And I don't mean to say this to point fingers at those who do go oversees to volunteer and do aid work (of course I went too, to work for an organization, but my goal was learning, not "helping" as I mentioned in my first post for trip #2) ...I'm merely trying to understand it, to raise the question and bring about dialogue as it's important to be aware of such things, and consider our reasons for doing what we do.

What I do know is that what I felt and experienced last night brought me a deep sense of sadness. For what is happening there isn’t unique. It’s the reflection of how are feeling inside, of what is going on in our world today, of the disconnect and separation; the old story rearing it’s broken face.

What do we do?

Posted by Jocelynn.R 15:16 Archived in Canada Tagged tanzania canada aid volunteer interconnection seperation dtes Comments (0)

Changing times; changing stories.

Repairing degraded landscapes and making "tending to the land" read: self-sufficiency, cool again.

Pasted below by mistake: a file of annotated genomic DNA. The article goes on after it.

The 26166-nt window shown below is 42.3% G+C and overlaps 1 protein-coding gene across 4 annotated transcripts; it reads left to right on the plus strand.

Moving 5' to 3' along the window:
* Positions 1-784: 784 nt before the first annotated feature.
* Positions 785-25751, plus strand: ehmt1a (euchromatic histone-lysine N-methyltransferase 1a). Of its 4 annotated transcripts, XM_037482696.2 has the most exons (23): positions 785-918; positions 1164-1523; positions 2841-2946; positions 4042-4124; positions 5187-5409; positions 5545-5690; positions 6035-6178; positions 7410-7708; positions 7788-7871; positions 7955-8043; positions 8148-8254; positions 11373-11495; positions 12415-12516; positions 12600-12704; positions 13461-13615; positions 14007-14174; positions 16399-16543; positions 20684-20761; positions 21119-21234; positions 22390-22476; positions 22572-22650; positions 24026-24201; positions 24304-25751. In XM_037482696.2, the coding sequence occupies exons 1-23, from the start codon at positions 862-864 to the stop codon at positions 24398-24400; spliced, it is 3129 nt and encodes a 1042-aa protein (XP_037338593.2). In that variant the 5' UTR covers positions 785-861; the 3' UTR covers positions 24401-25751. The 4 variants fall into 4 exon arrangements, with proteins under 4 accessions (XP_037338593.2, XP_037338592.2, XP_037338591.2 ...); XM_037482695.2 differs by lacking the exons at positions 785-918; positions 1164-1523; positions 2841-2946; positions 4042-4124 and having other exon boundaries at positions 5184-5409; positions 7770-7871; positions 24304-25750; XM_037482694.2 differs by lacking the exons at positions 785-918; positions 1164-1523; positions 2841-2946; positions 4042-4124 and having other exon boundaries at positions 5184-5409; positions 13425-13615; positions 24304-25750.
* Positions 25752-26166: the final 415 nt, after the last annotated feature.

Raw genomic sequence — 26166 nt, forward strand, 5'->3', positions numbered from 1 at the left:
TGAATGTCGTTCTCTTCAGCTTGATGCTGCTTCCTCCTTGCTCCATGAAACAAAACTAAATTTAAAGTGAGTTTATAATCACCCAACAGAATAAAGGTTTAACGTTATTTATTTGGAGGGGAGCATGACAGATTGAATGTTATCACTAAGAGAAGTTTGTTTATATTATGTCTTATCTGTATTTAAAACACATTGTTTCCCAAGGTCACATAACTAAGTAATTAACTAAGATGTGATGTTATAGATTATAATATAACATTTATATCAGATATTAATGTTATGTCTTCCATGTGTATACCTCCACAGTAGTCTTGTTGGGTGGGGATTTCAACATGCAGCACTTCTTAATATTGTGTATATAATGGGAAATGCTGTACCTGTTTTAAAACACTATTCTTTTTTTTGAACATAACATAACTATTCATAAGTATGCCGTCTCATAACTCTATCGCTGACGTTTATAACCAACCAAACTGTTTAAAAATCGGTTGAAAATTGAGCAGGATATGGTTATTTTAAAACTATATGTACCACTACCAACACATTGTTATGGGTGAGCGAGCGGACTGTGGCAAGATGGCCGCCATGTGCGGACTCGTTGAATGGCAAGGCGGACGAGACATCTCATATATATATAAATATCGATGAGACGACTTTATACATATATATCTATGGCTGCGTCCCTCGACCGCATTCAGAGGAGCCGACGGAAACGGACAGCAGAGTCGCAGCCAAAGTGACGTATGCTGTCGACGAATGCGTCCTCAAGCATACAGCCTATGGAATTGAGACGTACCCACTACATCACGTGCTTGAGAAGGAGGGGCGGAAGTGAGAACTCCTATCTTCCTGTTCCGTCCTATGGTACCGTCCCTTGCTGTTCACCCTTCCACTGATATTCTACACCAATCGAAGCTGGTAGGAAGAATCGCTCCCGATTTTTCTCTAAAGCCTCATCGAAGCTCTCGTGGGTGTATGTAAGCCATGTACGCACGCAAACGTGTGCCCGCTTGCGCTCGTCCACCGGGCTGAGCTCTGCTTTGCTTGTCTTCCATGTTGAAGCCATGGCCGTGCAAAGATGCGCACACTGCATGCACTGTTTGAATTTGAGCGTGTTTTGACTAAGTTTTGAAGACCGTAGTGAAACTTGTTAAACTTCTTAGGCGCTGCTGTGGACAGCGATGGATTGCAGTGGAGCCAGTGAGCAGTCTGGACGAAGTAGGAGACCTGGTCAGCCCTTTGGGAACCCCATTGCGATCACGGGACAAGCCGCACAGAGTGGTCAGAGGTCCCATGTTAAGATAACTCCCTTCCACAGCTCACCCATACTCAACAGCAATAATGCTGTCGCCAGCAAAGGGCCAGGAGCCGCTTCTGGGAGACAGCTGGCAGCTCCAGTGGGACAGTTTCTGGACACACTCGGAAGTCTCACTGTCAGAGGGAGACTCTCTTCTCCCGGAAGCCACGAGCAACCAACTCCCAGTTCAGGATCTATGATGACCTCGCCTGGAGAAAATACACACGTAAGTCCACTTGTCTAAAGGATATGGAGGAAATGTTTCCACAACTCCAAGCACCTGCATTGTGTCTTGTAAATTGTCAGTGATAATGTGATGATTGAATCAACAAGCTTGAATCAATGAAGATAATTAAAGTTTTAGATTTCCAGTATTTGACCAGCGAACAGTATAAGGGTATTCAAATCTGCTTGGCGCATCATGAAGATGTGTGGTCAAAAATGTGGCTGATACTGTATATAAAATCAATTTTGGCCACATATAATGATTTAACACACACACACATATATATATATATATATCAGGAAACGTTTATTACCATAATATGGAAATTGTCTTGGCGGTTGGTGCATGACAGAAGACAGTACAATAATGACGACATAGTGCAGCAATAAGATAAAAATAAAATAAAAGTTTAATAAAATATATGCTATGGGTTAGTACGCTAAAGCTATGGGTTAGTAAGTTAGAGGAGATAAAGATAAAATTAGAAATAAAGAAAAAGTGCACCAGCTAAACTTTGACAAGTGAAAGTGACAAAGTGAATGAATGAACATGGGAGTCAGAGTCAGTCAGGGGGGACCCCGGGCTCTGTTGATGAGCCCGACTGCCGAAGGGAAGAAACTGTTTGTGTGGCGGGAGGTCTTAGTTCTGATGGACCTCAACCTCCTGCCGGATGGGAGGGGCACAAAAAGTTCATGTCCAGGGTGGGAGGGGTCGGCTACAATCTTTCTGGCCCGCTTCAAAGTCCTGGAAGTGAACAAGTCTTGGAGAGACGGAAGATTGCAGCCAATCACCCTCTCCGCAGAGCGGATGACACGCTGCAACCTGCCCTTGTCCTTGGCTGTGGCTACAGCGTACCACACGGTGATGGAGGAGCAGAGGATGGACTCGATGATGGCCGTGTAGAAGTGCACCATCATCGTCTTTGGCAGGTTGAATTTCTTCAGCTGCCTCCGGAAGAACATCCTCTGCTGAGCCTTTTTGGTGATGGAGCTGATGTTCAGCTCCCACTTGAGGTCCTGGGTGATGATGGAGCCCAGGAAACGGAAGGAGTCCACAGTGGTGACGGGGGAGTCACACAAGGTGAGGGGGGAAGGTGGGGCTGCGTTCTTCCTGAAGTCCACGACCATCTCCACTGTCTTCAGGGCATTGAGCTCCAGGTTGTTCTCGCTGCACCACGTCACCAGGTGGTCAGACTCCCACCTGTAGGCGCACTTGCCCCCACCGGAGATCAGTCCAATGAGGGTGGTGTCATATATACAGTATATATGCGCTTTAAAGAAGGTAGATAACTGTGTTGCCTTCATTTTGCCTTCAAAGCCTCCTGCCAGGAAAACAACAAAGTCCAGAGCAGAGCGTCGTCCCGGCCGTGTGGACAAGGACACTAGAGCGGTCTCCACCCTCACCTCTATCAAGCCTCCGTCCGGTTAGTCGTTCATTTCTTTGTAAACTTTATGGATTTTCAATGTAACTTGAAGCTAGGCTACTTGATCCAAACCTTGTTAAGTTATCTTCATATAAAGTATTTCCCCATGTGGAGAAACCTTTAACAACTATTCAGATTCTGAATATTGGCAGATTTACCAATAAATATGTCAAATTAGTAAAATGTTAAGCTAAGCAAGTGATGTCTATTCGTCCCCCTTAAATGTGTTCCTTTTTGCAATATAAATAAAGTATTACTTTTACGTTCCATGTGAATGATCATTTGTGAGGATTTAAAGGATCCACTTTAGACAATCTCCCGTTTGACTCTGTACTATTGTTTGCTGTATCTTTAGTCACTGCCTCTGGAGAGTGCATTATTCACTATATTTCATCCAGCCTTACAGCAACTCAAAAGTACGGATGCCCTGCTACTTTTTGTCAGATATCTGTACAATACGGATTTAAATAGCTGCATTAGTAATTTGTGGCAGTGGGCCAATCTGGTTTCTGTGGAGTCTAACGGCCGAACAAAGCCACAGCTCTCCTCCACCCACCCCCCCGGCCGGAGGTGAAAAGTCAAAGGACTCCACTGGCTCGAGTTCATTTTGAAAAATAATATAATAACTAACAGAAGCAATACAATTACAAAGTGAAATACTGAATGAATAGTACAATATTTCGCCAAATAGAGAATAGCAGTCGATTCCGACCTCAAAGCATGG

When I first arrived (and indeed, still now) I was having some serious doubts regarding NGO’s; whether they help or hinder, and whether my being here, along with many other western volunteers, was negatively impacting the surrounding area. I still have many thoughts on this, some have been posted, some have been saved to be posted at a later date, and some remain in my journal…I hope to solidify my thoughts and articulate them in away that makes sense so I can share as I do believe it’s important to share these experiences and new understandings.

Browsing facebook led me to a post my friend Steven had shared, on April 10, 2014;